Vol. 19 No. 14 - Dec. 1, 2014


  • Truman Prepares for Higher Learning Commission

    Truman State University is seeking comments from the public about the University in preparation for its periodic evaluation by its regional accrediting agency. The University will host a visit March 3, 2015, with a team representing the Higher Learning Commission of the North Central Association. Truman State University has been accredited by the Commission since 1914. The team will review the University’s ongoing ability to meet the Commission's criteria for accreditation.

    The public is invited to submit comments regarding the University to:

    Public Comment for Truman State University
    The Higher Learning Commission
    230 South LaSalle St. Suite 7-500
    Chicago, IL 60604-1411

    The public may also submit comments on the Commission’s website at www.ncahlc.org.

    Comments must address substantive matters related to the quality of the institution or its academic programs. Comments must in be writing. All comments must be received by Feb. 2, 2015.

  • Alpha Sigma Alpha Celebrates Centennial Year

    Members of Truman's chapter of Alpha Sigma Alpha celebrated their organization's centennial Nov. 15 with more than 400 returning alumnae. The chapter received a Resolution of Recognition from the Alpha Sigma Alpha National Office. The distinction was presented to Kiley Ruder, chapter president, by Heather Riley, vice president of membership for the National Council of Alpha Sigma Alpha, and Leah Dooley Eickhoff, the program development coordinator for Alpha Sigma Alpha.
  • Phi Kappa Phi Inducts New Members

    The Honor Society of Phi Kappa Phi recently inducted 33 students into membership. Selection is limited to the top 7.5 percent of juniors, top 10 percent of seniors and outstanding graduate students. The induction ceremony featured a piano performance by Taylor Jokerst and a keynote presentation from Susan Thomas, executive vice president for academic affairs and provost.

    This year’s new members include Ian Ramon Abundis, Eric Balsman, Derek Benjamin, Kira Chatham, Amanda Chua, Zane DeZeeuw, Breanne Durovic, Laurie R. Hall, Lester Dominick Hubble, Clara Elizabeth Hughes, Brian Steven Jacob, Julia Judlin, Shelby Kane, Olivia Catherine Lanser, Connor Madden, Charlotte Merrigan, Megan O’Brien, Christian Alexander Scott Pierce, Anna Selle, Ramolaa Shah, Amanda E. Shreves, Ryan Staines, Rosalie Swingle, Kaytlin Tippin, Megan A. Todd, Rosemary Truman, Danielle Vassallo, Charles R. Walde, Zachary Wenig, Ian Wohlstadter, Ashton Nicole Wolter, Lynnea D. Wootten and Bing Zheng.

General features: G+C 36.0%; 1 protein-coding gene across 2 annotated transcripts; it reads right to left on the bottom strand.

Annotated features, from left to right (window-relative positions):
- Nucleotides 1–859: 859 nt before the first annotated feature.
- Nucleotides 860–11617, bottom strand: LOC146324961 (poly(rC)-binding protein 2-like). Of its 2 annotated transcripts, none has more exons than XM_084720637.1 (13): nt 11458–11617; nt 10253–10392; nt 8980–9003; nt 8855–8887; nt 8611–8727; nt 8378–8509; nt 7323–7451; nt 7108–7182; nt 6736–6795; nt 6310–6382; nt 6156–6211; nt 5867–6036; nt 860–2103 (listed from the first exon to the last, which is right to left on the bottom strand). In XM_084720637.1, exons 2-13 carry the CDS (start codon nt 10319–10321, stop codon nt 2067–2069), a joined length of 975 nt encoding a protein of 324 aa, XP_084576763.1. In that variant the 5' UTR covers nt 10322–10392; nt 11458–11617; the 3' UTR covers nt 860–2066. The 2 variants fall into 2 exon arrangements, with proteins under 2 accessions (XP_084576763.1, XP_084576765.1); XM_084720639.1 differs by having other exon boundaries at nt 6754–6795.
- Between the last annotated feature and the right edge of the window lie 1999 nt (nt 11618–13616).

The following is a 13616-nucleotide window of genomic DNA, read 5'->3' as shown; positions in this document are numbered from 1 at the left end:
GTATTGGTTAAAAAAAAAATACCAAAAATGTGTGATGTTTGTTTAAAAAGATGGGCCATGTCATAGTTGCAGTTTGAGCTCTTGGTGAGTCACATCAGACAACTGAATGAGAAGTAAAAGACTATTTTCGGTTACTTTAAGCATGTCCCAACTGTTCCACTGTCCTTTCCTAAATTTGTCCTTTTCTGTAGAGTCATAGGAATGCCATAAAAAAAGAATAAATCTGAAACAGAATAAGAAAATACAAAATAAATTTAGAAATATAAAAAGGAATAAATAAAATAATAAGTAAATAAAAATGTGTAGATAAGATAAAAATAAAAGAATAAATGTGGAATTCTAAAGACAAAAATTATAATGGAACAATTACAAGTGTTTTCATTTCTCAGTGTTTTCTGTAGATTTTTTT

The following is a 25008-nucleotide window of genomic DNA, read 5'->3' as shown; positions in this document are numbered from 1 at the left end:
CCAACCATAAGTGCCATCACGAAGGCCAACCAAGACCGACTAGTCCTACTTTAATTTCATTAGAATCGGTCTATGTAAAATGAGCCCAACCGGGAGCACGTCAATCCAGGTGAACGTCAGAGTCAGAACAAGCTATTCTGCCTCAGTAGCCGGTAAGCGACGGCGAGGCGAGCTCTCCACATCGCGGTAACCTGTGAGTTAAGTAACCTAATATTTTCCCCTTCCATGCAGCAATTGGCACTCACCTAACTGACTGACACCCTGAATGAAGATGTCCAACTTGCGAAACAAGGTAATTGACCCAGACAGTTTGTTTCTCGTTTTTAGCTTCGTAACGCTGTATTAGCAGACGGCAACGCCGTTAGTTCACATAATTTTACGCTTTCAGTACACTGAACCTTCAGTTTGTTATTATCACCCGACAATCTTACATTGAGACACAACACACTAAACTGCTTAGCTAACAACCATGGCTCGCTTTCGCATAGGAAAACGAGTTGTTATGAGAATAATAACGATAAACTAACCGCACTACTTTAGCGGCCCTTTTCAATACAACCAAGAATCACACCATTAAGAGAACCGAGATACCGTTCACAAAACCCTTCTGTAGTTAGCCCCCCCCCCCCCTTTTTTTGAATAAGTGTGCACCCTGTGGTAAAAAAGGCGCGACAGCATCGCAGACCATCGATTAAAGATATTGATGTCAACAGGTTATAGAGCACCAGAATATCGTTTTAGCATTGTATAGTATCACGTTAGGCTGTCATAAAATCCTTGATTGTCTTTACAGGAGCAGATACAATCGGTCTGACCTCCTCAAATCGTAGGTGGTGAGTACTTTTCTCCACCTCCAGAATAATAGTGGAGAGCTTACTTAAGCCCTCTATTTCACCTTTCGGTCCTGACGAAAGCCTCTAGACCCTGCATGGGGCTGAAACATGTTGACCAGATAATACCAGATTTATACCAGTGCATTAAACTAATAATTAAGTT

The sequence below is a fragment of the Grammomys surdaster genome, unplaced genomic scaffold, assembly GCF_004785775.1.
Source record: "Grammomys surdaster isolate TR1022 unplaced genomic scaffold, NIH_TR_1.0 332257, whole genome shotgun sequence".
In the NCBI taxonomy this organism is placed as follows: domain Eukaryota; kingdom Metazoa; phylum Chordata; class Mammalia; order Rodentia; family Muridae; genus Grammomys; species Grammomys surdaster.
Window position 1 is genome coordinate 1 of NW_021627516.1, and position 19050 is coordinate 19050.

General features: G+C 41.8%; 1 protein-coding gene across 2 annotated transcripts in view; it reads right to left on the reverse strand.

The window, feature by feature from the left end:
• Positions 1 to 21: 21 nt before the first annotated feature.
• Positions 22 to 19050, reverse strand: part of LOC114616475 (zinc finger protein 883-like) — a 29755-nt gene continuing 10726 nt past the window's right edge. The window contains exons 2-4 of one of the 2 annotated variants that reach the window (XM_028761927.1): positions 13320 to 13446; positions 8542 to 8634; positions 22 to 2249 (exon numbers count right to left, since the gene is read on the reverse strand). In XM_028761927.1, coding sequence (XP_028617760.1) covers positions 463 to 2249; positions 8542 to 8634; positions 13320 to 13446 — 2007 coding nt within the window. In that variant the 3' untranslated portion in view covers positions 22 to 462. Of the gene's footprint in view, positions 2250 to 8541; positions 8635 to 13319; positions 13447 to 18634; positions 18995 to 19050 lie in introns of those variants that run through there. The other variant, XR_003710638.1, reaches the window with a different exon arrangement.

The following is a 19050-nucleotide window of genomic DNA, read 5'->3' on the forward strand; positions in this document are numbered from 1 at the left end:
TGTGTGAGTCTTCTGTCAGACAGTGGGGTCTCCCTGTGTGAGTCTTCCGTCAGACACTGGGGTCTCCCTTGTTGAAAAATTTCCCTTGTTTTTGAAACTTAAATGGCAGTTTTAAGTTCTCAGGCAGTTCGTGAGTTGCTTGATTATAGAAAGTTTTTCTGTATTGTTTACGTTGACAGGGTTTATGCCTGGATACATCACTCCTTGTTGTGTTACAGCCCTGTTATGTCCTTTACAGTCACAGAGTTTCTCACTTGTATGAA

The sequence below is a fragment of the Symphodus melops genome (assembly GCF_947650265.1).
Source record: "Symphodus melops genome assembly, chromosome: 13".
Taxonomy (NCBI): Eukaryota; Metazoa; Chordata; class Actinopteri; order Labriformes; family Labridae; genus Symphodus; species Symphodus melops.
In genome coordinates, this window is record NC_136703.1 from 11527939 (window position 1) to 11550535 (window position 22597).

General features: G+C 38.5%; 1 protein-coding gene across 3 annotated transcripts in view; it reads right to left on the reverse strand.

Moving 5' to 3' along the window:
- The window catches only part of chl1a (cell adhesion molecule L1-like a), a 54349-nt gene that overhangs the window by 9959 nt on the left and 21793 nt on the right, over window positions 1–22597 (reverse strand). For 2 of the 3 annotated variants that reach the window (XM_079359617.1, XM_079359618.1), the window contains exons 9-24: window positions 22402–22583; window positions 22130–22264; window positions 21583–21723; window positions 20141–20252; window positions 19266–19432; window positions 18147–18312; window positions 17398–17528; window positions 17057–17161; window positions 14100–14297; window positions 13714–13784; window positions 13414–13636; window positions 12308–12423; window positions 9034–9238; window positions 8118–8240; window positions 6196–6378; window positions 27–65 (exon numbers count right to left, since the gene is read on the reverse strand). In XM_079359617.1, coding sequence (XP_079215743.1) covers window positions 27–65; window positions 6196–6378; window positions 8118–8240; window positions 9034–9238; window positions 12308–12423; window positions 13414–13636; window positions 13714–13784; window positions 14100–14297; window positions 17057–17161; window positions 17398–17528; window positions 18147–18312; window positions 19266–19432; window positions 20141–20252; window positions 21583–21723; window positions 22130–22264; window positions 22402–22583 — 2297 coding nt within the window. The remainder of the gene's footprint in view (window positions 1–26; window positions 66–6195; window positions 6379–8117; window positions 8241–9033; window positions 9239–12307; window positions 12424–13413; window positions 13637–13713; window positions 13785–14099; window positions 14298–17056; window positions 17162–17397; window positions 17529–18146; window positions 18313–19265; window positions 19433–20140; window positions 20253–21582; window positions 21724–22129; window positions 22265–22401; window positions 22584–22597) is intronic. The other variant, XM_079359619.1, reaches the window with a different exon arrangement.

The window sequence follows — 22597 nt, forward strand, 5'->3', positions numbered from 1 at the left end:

Established in 1897, Phi Kappa Phi is the oldest and largest national honor society which recognizes and encourages superior scholarship in all of the academic disciplines. The chapter at Truman was chartered in 1991. For more information on Phi Kappa Phi, visit pkp.truman.edu.

  • Multiple Activities Scheduled to Help Reduce Stress

    As finals week approaches, students are more apt to be stressed and that stress can take a toll on productivity. Students are encouraged to take a break from studying and participate in a variety of stress relieving activities planned by the Center for Student Involvement and the TrulyWell Student Wellness Program.

    Progressive Muscle Relaxation Sessions
    Want to learn how to relax anywhere and any time you need? Want to learn a technique that will help you fall asleep naturally? Then check out the progressive muscle relaxation sessions at 7 p.m. Dec. 1 in Centennial Hall and 8 p.m. Dec. 1 in Missouri Hall. This class will also be provided at 7 p.m. Dec. 2 in Dobson Hall and 8 p.m. Dec. 2 in Ryle Hall.

    Free Massages and Health Snacks
    Take time out of your studying to stop by the Wellness Zone at Pickler Memorial Library (PML 108) from 4-6 p.m. Dec. 7. During the open house students will have access to drawings, free massages, chicken noodle soup and other healthy snacks. The first 50 visitors will receive a goody bag.

    The Finals Scream
    The annual Finals Scream will take place from 10-11:30 p.m. Dec. 7 in the Student Union Building Hub. Students can take a break from studying and relax with free food, a scream contest and prizes.

    Instructional Programs at the Student Recreation Center
    High Intensity Interval Training (HITT)
    7-7:55 p.m.
    Dec. 8

    Abs and Arms
    5-5:30 p.m.
    Dec. 9

    6-7 p.m.
    Dec. 9

    6-6:50 p.m.
    Dec. 10

    High Intensity Interval Training (HITT)
    7-7:55 p.m.
    Dec. 10

    Power Yoga
    6-6:45 p.m.
    Dec. 11

    Finals Week Student Recreation Center Hours
    9 a.m.-11 p.m.
    Dec. 8-10

    9 a.m.- 7 p.m.
    Dec. 11-12

    Dec. 13-14


  • Historical Museums Offer Internship Opportunities

    Thanks to agreements between the University and three separately operated historical museums, Truman students have the opportunity to apply for unique summer internship positions.

    The Harry S. Truman Presidential Museum and Library provides an opportunity for students to gain experience at the Truman Library in Independence, Mo. Students can earn up to 10 hours of credit for this full-time, eight-week unpaid internship, coinciding with the University’s eight-week summer session. Selected individuals will each receive a five-hour, in-state tuition scholarship.